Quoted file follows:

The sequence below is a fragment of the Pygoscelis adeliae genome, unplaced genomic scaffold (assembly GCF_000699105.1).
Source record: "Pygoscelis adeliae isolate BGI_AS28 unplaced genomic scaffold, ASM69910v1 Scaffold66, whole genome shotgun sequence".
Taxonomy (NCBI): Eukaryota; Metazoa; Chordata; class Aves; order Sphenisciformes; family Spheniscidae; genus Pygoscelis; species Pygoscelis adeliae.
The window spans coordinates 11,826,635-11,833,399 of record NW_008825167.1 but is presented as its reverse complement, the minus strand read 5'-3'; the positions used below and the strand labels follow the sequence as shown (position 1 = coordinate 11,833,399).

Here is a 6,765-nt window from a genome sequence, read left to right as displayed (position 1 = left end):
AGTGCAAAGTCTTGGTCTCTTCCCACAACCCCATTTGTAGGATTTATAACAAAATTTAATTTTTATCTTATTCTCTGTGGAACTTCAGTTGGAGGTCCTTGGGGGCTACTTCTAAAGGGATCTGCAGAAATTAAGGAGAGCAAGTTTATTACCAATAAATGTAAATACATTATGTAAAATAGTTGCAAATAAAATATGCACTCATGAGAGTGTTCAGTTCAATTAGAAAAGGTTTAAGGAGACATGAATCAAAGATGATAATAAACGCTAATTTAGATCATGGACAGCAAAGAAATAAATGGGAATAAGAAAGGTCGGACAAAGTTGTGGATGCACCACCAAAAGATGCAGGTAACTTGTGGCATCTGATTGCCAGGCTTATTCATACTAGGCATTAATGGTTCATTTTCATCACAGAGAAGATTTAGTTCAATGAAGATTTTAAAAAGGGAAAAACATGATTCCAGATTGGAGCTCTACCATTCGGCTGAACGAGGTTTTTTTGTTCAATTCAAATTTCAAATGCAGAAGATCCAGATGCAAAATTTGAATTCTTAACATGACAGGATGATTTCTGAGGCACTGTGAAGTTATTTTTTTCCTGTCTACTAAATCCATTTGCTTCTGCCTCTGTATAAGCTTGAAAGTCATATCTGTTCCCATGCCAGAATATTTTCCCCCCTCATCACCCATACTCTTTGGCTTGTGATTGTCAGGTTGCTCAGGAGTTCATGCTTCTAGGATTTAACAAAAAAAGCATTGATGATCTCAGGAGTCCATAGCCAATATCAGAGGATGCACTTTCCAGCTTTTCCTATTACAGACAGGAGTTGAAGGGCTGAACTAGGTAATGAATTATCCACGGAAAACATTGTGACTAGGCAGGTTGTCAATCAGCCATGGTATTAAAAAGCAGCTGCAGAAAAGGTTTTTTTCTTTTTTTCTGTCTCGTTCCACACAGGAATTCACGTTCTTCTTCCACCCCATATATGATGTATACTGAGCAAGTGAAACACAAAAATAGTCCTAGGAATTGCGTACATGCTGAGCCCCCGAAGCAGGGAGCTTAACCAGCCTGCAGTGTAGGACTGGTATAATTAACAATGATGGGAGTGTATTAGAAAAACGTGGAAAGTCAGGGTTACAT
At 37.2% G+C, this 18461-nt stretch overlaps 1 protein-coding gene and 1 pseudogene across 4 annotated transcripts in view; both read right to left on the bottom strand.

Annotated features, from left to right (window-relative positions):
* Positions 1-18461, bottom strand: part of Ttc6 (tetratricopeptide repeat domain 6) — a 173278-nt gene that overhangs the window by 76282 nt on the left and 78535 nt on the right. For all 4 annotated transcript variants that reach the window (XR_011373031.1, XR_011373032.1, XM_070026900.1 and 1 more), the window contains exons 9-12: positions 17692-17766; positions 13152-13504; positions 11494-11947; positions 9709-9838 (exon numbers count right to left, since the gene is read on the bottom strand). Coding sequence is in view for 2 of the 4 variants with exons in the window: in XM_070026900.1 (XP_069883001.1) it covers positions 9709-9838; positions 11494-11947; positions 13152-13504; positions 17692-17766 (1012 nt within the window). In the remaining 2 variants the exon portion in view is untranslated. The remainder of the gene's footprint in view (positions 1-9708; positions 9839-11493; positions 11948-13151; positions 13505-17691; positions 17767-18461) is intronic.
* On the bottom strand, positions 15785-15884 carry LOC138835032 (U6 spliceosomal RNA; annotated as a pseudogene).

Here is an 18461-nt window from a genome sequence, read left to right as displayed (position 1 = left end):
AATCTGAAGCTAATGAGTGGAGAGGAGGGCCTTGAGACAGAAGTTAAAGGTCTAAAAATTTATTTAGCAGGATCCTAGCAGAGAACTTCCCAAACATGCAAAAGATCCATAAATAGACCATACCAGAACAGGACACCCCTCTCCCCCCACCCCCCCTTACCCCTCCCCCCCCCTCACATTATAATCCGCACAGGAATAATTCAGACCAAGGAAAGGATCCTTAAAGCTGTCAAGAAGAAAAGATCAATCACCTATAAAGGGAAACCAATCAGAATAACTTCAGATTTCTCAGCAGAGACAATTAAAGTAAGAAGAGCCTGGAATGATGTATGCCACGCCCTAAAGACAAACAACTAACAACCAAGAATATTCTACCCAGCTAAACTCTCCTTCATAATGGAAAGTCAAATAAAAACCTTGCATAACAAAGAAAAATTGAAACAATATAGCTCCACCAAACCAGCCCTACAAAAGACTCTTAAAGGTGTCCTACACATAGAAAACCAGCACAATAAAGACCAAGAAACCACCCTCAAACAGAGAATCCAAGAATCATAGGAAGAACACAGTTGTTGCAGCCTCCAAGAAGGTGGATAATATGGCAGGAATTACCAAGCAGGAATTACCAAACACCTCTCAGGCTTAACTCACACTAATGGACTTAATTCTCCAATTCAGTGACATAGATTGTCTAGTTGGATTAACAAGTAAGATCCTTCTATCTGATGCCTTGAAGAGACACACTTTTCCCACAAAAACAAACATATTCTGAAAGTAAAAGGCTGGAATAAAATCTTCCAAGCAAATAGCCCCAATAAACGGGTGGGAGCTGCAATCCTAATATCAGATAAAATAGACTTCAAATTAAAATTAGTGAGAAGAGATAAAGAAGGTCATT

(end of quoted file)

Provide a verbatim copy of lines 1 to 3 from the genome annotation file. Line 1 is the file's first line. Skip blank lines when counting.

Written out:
The sequence below is a fragment of the Pygoscelis adeliae genome, unplaced genomic scaffold (assembly GCF_000699105.1).
Source record: "Pygoscelis adeliae isolate BGI_AS28 unplaced genomic scaffold, ASM69910v1 Scaffold66, whole genome shotgun sequence".
Taxonomy (NCBI): Eukaryota; Metazoa; Chordata; class Aves; order Sphenisciformes; family Spheniscidae; genus Pygoscelis; species Pygoscelis adeliae.